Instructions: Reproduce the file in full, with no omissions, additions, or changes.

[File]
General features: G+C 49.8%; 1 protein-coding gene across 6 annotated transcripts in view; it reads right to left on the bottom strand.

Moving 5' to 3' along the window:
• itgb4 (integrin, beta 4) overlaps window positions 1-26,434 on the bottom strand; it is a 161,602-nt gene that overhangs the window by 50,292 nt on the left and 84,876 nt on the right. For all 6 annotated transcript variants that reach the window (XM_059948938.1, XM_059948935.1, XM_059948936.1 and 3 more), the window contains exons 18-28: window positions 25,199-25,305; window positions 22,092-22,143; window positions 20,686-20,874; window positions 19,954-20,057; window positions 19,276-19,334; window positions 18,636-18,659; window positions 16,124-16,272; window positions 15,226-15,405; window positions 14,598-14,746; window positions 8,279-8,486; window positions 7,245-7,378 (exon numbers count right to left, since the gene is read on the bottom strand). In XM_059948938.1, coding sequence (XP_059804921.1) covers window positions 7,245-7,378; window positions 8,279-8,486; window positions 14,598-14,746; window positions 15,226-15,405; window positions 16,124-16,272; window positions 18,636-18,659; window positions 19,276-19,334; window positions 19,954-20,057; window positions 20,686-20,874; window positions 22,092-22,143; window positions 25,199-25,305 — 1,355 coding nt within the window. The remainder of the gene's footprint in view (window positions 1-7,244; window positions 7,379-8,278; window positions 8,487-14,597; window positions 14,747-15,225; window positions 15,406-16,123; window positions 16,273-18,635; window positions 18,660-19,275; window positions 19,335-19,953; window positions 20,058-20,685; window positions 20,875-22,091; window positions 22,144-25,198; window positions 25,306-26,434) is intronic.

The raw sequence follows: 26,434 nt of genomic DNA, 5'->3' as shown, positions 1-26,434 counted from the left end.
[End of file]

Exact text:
General features: G+C 49.8%; 1 protein-coding gene across 6 annotated transcripts in view; it reads right to left on the bottom strand.

Moving 5' to 3' along the window:
• itgb4 (integrin, beta 4) overlaps window positions 1-26,434 on the bottom strand; it is a 161,602-nt gene that overhangs the window by 50,292 nt on the left and 84,876 nt on the right. For all 6 annotated transcript variants that reach the window (XM_059948938.1, XM_059948935.1, XM_059948936.1 and 3 more), the window contains exons 18-28: window positions 25,199-25,305; window positions 22,092-22,143; window positions 20,686-20,874; window positions 19,954-20,057; window positions 19,276-19,334; window positions 18,636-18,659; window positions 16,124-16,272; window positions 15,226-15,405; window positions 14,598-14,746; window positions 8,279-8,486; window positions 7,245-7,378 (exon numbers count right to left, since the gene is read on the bottom strand). In XM_059948938.1, coding sequence (XP_059804921.1) covers window positions 7,245-7,378; window positions 8,279-8,486; window positions 14,598-14,746; window positions 15,226-15,405; window positions 16,124-16,272; window positions 18,636-18,659; window positions 19,276-19,334; window positions 19,954-20,057; window positions 20,686-20,874; window positions 22,092-22,143; window positions 25,199-25,305 — 1,355 coding nt within the window. The remainder of the gene's footprint in view (window positions 1-7,244; window positions 7,379-8,278; window positions 8,487-14,597; window positions 14,747-15,225; window positions 15,406-16,123; window positions 16,273-18,635; window positions 18,660-19,275; window positions 19,335-19,953; window positions 20,058-20,685; window positions 20,875-22,091; window positions 22,144-25,198; window positions 25,306-26,434) is intronic.

The raw sequence follows: 26,434 nt of genomic DNA, 5'->3' as shown, positions 1-26,434 counted from the left end.